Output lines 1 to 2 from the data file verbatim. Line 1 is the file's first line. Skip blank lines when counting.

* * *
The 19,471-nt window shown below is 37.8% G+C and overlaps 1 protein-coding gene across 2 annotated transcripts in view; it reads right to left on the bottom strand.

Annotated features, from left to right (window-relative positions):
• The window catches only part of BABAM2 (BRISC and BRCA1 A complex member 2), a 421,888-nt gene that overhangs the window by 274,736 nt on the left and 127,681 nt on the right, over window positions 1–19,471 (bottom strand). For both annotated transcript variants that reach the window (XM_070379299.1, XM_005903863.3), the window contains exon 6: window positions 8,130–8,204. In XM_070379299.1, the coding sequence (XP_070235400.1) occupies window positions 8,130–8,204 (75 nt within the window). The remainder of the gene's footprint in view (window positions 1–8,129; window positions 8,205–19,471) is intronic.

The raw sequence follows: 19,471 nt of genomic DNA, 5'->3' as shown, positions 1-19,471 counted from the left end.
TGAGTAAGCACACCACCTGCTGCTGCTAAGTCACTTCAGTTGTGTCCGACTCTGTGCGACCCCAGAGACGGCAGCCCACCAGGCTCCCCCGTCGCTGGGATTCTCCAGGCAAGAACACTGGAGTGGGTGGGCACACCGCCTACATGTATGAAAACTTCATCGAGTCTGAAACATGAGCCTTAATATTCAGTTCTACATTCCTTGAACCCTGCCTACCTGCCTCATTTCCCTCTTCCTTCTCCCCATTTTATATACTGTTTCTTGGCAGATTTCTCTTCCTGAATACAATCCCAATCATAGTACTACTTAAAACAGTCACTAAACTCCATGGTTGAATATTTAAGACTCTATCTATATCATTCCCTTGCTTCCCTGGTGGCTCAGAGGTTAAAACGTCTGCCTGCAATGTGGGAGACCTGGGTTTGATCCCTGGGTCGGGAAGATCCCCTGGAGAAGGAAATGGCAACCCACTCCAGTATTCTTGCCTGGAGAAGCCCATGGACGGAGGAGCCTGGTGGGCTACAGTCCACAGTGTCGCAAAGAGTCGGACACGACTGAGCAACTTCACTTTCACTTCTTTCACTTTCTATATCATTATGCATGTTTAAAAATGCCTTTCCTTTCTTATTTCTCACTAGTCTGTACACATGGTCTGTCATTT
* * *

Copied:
The 19,471-nt window shown below is 37.8% G+C and overlaps 1 protein-coding gene across 2 annotated transcripts in view; it reads right to left on the bottom strand.

Annotated features, from left to right (window-relative positions):